New platform focuses on using smartphone technology to teach practical skills

Iris Epstein

Iris Epstein

Studies demonstrate that when students videorecord themselves performing a practical skill or performance, and receive feedback, there is an increase in students’ feeling of engagement in a community of learners, as well as increased confidence in performing the hands-on skill. To support practical and embodied learning in online and blended courses, Iris Epstein, an assistant professor of nursing in the Faculty of Health, envisioned a platform that might advance pedagogical innovation through the use of smartphone video production and interactive feedback tools.

Thanks to Epstein and faculty and students across four disciplines (nursing, education, engineering and dance), the York community will now be able to turn to the Smartphone Accommodation Resource Toolbox (SmART) to help bring remote practical skills training and assessment to life. Epstein will unveil SmART this spring, thanks to funding from an Academic Innovation Fund (AIF) grant. The platform will provide a suite of tools designed to allow for the smooth incorporation of video into the learning process, subdivided into guidance on making practice-based videos; video feedback and assessment tools; ethics, privacy and security concerns; and home-based “task-trainer” creation.

A student uses the task trainer in SmART to hone the skill required to administer an injection

“The SmART toolbox was initially developed to support students with performance anxiety, and to accommodate diverse and remote students in learning contexts where practical skills could be dramatized, captured and shared with smartphone video tools,” said Epstein.

After conducting research and surveys, Epstein found that students and instructors alike were interested, more generally, in integrating the use of smartphone video production and feedback into practical, professional and studio-based learning courses.

Epstein highlighted its usefulness in a basic nursing skill – teaching students how to inject a patient. “It’s a skill that improves with time and practice and ongoing feedback,” she said. “When students try it under the watchful eyes of instructors, they may be anxious and find it difficult.”

However, if they can practise at home, SmART tools will help them to create smartphone videos of their attempts and to send them to instructors for feedback. “This saves time,” Epstein said, “and faculty can give recorded detailed feedback as well as create their own model videos to share with the entire class.”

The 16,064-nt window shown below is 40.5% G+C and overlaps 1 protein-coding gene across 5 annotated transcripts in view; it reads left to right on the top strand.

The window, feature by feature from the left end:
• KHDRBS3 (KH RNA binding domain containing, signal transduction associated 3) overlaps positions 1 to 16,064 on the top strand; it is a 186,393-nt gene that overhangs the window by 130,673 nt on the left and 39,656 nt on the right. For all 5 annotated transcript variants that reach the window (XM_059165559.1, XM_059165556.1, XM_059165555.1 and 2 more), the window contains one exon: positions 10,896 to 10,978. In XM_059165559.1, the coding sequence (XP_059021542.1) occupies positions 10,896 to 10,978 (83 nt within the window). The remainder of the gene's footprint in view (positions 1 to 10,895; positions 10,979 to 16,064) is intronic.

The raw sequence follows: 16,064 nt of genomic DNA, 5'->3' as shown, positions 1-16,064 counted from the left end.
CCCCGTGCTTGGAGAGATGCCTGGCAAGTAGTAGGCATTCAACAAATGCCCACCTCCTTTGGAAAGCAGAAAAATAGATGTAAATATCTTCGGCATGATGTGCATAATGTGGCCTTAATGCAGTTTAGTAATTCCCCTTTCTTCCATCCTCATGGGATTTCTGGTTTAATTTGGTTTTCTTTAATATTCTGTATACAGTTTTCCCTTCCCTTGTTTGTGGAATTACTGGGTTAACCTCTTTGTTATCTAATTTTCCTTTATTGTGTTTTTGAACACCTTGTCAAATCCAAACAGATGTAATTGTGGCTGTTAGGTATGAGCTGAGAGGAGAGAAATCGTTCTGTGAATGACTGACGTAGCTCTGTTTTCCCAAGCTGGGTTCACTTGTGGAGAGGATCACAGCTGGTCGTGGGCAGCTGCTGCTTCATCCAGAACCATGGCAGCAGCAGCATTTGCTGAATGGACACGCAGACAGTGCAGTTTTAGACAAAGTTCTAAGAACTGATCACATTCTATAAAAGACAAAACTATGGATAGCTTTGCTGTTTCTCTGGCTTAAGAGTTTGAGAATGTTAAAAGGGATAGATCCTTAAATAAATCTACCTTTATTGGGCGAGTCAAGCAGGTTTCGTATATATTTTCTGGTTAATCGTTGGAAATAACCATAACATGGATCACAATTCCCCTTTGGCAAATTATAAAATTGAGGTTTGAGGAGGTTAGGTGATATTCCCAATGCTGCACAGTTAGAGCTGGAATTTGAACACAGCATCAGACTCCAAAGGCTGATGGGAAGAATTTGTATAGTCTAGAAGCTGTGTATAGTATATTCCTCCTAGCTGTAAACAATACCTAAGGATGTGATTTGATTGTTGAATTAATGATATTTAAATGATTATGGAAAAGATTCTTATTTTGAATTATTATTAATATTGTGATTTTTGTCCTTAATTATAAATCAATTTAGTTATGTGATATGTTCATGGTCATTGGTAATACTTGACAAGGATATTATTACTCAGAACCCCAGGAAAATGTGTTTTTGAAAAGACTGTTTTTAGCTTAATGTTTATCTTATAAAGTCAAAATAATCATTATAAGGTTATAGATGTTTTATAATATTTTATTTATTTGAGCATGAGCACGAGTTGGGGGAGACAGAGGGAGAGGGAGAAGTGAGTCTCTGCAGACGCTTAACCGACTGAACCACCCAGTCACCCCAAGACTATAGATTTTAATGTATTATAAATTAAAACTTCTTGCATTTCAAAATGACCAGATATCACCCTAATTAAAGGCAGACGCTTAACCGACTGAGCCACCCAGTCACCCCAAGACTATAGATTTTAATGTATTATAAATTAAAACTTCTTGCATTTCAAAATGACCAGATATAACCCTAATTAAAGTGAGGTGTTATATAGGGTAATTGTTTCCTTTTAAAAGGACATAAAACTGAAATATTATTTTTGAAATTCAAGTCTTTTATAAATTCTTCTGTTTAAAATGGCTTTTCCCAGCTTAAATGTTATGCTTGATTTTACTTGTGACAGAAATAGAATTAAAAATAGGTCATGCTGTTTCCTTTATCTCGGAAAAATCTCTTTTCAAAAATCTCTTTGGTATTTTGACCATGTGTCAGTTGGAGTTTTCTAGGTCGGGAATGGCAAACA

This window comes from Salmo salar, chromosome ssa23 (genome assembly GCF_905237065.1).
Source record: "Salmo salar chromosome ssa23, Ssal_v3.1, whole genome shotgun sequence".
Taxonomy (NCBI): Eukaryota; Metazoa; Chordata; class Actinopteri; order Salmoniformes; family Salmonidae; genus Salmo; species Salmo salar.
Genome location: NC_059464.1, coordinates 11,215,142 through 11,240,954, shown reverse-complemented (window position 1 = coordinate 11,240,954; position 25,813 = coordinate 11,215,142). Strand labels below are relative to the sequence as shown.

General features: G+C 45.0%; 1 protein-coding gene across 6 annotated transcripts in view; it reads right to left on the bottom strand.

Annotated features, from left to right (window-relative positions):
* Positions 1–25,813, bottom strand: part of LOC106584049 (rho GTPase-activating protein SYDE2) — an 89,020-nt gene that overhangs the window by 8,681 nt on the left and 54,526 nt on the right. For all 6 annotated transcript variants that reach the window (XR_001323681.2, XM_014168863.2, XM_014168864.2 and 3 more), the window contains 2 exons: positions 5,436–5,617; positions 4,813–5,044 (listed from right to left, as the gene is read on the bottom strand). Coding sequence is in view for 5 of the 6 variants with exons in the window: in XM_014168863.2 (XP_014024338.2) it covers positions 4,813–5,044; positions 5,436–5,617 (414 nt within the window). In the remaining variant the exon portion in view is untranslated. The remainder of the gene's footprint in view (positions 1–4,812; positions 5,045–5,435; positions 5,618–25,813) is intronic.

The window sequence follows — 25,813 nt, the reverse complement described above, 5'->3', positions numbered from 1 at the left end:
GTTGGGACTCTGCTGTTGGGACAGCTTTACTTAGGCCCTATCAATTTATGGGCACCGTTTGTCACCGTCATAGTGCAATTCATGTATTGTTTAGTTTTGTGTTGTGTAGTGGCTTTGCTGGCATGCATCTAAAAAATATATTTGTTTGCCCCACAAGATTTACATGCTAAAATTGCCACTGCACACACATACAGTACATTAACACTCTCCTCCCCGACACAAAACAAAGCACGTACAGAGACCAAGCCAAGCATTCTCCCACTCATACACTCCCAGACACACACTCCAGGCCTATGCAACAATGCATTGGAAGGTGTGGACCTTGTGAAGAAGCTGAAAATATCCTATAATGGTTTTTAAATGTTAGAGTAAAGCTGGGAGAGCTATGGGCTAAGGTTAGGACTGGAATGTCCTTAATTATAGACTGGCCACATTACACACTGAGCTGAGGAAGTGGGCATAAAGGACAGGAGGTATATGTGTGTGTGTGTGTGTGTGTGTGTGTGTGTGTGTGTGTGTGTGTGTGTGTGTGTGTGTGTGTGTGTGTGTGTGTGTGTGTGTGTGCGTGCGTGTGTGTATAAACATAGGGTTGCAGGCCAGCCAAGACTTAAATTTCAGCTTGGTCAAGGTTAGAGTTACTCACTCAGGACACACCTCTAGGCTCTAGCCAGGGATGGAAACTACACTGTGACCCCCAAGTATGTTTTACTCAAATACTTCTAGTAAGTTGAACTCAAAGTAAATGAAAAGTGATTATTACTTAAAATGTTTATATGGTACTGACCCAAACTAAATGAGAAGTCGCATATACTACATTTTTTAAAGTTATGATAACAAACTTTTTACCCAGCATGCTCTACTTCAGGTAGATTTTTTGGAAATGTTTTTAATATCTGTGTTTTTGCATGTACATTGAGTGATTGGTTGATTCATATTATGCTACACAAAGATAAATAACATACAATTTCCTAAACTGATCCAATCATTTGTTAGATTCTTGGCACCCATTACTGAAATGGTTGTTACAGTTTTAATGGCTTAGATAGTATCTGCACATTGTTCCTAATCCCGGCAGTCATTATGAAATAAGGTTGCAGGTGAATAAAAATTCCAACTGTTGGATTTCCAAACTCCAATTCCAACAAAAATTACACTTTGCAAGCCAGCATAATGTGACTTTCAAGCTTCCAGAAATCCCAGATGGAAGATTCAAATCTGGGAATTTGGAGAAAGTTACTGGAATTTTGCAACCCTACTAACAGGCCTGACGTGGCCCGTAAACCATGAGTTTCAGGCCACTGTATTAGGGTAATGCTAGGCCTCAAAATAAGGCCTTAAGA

Another view of the task trainer in SmART

Practising skills independently may require additional tools, and that’s where the task trainers fit in. They are devices that allow students to simulate work or practice-based situations cheaply and easily. In fact, Lassonde School of Engineering Professor James Andrew Smith and a group of his engineering students have developed techniques so nursing students can make task trainers at home for use in practising and videorecording injections. The task trainer simulates skin, complete with veins, and allows students to use a pencil in place of a needle to “inject” a patient at home and improve their technique. Best of all, a kit costs the student only eight dollars. Task trainers can be created for other disciplines teaching practice skills, such as biology or chemistry.

SmART is an online platform made by students, faculty and staff for students, faculty and staff, Epstein said, adding that “SmART is open-access and cost-effective. It is also teaching students and faculty to work together in a cross-disciplinary fashion.”

The idea for the toolbox originated from Epstein’s work with students who identify with disabilities, students living in faraway communities and English language learners, as multimodal smartphones are dominant accommodation tools. Epstein realized that it would be very useful in the School of Nursing’s distance education programs and other programs teaching practice-based skills.

“After extensive research and surveys, we found that students and instructors alike were interested in integrating the use of smartphone video production into practical learning courses, and wanted to learn more about video production techniques and the time-saving tips, the affordances of interactive feedback tools, as well as ethics best practices,” said  Epstein.

Epstein and her colleagues plan to unveil the online platform this spring and are interested in hearing from other faculty who teach embodied, hands-on skills. “SmART is an open-access resource that supports practice-based student video production, dynamic interactive feedback tools and ethics/security best practices,” she said, “with how-to tutorials for constructing task trainers/models.”

By Elaine Smith, special contributing writer to Innovatus

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